Phototherapy with UVA has anti-inflammatory, immunosuppressive, and antifibrotic effects; it acts by induction of collagenases, synthesis of defensins, and induction of lymphocyte apoptosis. [3]

Other drugs that can be considered for the treatment of morphea are antimalarials, colchicine, cyclosporine, tacrolimus, penicillamine, intravenous immunoglobulins, interferon-gamma, and recombinant human relaxin. [6] Newer drugs that have been recently tested, but for which confirmation in large clinical studies are still awaited, include sildenafil, a specific phosphodiesterase type 5 inhibitor that determines an increase of nitric oxide, [9] and bosentan, an endothelin receptor antagonist, that has been recently reported to have beneficial effects in the ulcerative forms of DPM. [6],[10] Targeting the transforming growth factor-beta (TGF-β), a key mediator of fibroblasts activation and tissue fibrosis, may also be a promising strategy, as has been shown by in vitro studies. [6],[11]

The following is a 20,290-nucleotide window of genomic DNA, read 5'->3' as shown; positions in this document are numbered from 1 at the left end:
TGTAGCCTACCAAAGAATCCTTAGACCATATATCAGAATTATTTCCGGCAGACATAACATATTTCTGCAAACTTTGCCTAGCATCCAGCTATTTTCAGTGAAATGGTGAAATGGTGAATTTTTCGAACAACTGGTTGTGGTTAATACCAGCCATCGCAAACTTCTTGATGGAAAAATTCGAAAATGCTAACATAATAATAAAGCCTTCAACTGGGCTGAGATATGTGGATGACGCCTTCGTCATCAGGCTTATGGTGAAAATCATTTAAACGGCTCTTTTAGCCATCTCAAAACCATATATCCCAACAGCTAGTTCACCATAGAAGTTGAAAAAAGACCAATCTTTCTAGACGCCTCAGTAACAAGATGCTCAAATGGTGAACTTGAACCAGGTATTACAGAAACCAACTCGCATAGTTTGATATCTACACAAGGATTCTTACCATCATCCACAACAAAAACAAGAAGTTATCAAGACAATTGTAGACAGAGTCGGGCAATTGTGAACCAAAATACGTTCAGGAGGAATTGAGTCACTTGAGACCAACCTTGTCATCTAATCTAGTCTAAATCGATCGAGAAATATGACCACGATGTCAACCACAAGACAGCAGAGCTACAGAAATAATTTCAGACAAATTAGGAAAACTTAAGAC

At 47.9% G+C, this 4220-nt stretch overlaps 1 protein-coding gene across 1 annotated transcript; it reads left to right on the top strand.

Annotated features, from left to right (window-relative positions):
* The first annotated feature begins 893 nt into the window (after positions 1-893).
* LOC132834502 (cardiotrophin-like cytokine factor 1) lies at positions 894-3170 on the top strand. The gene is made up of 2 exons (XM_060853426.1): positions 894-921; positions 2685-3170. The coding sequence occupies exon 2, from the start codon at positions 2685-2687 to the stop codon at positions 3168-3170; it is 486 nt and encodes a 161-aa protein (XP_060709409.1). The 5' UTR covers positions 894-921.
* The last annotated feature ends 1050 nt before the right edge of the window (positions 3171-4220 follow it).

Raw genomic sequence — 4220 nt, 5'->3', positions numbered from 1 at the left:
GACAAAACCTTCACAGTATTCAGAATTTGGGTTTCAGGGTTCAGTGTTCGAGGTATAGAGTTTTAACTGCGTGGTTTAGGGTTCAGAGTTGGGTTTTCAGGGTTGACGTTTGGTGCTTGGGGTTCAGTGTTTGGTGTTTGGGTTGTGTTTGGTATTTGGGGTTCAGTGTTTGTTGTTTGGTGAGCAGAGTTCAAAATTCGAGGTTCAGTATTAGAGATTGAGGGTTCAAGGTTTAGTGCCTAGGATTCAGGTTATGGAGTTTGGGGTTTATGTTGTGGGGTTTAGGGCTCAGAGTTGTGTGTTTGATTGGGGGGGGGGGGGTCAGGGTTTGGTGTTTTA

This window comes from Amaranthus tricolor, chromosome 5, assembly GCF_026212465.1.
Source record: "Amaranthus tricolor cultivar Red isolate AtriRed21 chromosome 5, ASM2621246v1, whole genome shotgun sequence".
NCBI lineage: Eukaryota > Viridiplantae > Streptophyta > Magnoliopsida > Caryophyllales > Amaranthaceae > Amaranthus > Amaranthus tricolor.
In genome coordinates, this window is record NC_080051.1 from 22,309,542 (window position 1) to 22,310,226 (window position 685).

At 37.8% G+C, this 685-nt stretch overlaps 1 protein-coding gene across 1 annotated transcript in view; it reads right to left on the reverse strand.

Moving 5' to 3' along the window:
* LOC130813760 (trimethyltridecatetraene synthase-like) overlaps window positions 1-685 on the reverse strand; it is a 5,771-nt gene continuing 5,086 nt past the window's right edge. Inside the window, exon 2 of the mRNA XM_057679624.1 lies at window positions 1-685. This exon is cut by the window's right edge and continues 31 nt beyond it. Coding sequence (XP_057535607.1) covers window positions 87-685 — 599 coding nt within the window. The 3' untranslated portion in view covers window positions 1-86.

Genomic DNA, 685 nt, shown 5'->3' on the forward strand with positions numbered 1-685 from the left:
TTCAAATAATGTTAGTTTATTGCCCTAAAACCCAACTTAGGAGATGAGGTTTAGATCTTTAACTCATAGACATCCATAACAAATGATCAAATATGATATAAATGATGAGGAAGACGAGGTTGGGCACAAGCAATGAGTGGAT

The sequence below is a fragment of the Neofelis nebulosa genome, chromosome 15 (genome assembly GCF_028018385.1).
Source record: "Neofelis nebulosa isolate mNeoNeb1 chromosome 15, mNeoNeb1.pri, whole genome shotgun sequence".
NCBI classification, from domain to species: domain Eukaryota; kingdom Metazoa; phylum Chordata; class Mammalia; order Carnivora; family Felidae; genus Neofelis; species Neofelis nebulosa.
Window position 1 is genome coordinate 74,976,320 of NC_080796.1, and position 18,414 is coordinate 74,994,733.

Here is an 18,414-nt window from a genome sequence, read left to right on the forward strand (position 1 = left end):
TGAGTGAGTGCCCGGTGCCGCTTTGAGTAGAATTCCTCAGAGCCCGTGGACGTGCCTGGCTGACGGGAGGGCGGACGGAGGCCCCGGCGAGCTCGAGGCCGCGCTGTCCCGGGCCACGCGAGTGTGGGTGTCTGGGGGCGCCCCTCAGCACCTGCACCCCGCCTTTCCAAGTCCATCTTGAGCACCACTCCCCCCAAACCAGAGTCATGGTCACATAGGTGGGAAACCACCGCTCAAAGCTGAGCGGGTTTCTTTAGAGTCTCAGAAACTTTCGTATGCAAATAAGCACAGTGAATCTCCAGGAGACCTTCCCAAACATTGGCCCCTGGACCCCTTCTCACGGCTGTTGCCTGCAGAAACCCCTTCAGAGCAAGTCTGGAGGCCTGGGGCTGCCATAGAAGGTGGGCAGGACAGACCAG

References Top

1.Sawhney MP. Facial hemiatrophy of Romberg and Parry. Indian J Dermatol Venereol Leprol 1991;57:41-2.  Back to cited text no. 1
  Medknow Journal  
2.Hickman JW, Shiels WS. Progressive facial hemiatrophy. Arch intern Med 1964;113:716-7.  Back to cited text no. 2
    
3.Padmavathy L, Rao LL. Unilateral linear pansclerotic morphea affecting face and limbs. Indian J Dermatol Venereol Leprol 2005;71:192-4.  Back to cited text no. 3
[PUBMED]  Medknow Journal